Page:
The PML-N government’s newly appointed Finance Minister Miftah Ismail presented the sixth full-term budget in the National Assembly in April that is being taken with mixed feelings. Commenting that it was a “historic moment for the parliament that the 6th budget is being presented” While assuring the infuriated opposition, he stated that his government “cannot interrupt the 5.8 per cent GDP growth. However, the next government will have the right to make changes to the budget.”
Budget strategy 18-19
Expenditure for the government in FY18-19 has been set at Rs5.246 trillion. The target GDP growth rate for the upcoming fiscal year has been set at 6.2pc against FY17-18’s target of 6pc. The government intends to keep inflation to below 6pc. The intended tax to GDP ratio is 13.8pc, while net public debt is targeted to be contained at 63.2pc of the GDP. The budget deficit is also targeted to be contained at 4.9pc of GDP. A $15bn target for forex reserves has been set in FY18-19. As part of the budget strategy, social protection programs will be continued in the upcoming fiscal year.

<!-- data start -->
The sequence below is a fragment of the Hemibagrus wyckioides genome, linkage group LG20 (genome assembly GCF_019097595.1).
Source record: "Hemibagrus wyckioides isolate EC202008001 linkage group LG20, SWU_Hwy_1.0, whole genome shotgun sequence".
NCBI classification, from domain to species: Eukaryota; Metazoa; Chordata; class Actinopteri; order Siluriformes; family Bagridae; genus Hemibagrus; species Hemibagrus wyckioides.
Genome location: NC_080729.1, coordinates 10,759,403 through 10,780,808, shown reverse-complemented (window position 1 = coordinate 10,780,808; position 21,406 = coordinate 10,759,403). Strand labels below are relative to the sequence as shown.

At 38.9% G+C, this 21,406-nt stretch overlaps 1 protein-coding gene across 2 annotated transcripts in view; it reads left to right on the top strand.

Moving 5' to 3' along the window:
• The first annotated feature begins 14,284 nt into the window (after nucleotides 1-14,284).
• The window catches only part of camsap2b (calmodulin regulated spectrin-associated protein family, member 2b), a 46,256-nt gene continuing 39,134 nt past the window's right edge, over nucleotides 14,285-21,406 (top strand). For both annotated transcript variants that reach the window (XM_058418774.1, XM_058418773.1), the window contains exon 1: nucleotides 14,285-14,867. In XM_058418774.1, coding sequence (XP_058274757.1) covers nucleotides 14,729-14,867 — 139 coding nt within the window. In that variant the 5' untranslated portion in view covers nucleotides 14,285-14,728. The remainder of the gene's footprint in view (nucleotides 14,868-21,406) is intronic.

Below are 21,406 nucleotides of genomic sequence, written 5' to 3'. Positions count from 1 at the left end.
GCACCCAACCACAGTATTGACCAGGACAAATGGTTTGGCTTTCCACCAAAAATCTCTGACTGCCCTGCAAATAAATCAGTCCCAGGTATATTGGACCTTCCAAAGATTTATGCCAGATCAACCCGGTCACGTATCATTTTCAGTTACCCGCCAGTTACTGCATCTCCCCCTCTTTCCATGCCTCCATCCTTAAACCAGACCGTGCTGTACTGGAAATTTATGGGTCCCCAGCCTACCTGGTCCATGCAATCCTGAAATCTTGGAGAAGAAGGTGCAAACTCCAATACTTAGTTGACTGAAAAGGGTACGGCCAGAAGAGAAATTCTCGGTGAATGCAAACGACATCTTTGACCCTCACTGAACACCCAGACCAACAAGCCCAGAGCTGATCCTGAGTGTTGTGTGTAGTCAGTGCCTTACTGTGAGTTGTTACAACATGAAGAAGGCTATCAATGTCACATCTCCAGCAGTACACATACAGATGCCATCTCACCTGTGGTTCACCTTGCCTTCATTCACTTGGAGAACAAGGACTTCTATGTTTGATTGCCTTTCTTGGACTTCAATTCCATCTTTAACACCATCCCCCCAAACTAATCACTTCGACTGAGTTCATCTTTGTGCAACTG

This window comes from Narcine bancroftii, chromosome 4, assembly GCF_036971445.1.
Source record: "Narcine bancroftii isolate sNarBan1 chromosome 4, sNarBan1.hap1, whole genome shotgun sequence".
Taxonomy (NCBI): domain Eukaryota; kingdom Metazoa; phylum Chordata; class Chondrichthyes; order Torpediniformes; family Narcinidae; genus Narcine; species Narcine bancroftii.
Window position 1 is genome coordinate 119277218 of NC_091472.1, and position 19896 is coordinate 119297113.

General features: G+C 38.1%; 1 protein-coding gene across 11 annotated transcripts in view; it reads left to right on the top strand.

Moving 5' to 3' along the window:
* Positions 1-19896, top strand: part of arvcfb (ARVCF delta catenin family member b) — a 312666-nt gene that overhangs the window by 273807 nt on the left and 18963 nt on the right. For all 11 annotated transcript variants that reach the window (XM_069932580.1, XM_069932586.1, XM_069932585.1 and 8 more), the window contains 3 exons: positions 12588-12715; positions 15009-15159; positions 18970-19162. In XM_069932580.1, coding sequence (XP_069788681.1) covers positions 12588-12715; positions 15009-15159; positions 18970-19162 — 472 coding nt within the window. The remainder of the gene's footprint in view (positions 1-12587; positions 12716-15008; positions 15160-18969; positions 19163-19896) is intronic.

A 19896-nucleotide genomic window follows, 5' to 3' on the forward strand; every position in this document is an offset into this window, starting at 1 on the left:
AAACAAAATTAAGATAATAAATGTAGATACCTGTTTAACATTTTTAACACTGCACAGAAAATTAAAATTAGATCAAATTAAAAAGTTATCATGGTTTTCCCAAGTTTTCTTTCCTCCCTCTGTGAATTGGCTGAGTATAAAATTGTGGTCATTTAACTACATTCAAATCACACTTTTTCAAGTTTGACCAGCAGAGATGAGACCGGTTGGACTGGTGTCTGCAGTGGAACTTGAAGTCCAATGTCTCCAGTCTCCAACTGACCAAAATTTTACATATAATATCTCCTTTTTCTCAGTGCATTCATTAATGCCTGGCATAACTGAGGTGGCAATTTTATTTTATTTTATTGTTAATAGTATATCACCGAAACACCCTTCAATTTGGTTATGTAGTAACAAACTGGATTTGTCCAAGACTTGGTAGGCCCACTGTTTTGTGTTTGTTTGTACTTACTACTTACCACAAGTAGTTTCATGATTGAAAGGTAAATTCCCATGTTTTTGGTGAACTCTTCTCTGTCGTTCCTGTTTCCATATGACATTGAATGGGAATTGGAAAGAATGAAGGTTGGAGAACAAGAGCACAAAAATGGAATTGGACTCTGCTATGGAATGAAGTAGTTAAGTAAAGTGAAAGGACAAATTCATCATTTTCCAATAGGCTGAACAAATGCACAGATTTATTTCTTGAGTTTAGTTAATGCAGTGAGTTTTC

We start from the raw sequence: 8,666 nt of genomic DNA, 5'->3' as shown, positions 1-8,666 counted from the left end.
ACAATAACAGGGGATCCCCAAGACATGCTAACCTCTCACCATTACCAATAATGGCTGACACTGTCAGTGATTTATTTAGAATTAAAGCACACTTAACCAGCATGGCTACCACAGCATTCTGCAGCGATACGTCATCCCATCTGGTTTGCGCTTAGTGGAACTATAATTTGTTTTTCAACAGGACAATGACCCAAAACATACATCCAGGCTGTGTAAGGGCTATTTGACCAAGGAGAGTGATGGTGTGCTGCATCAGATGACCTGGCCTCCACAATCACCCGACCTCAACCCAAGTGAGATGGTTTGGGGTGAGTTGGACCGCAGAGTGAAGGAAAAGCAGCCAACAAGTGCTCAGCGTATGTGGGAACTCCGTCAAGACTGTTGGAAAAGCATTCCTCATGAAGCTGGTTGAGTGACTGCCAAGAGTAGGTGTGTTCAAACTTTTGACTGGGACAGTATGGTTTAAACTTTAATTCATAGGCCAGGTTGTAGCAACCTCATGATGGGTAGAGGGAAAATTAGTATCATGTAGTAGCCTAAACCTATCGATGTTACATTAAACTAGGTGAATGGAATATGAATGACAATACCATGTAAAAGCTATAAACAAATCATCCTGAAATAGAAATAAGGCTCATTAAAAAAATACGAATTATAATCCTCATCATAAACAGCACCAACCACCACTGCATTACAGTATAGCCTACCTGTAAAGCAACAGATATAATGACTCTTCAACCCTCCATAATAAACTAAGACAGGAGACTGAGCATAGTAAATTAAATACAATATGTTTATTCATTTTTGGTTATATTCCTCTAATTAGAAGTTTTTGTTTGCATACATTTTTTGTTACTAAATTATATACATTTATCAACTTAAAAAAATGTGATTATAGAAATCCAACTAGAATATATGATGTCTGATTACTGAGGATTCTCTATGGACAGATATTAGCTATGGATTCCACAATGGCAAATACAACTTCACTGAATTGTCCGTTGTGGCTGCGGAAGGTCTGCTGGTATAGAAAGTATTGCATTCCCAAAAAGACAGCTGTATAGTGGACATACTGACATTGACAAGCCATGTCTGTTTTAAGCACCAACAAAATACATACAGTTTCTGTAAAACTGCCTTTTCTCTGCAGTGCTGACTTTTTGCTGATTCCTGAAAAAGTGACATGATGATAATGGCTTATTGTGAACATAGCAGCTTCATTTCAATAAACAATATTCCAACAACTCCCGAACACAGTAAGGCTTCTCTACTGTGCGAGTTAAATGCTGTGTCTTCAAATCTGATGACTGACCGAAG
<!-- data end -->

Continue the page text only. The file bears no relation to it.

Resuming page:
The outlay of the budget is Rs5.9 trillion. The tax revenue target is Rs4.435 trillion. Rs1.1 trillion is apportioned for defence sector while the GDP growth rate target is fixed at 6.2pc for the next year. The finance minister estimates forex reserves to come to about $15bn in FY18-19. Rs688 million rupees will be spent for alleviation of poverty in the coming fiscal year. Rs800 billion will be given in agricultural loans. Budgetary allocations for Benazir Income Support Program (BISP) have been increased to 124.7 billion rupees for the next financial year as opposed to previous 121 billion rupees. Further, Rs10 billion earmarked for Prime Minister’s Youth Program. It is good news that no duty or tax has been imposed on dairy farmers and livestock. The fiscal deficit is expected to be Rs2,029 billion, whereas, inflation rate will be contained below 6pc.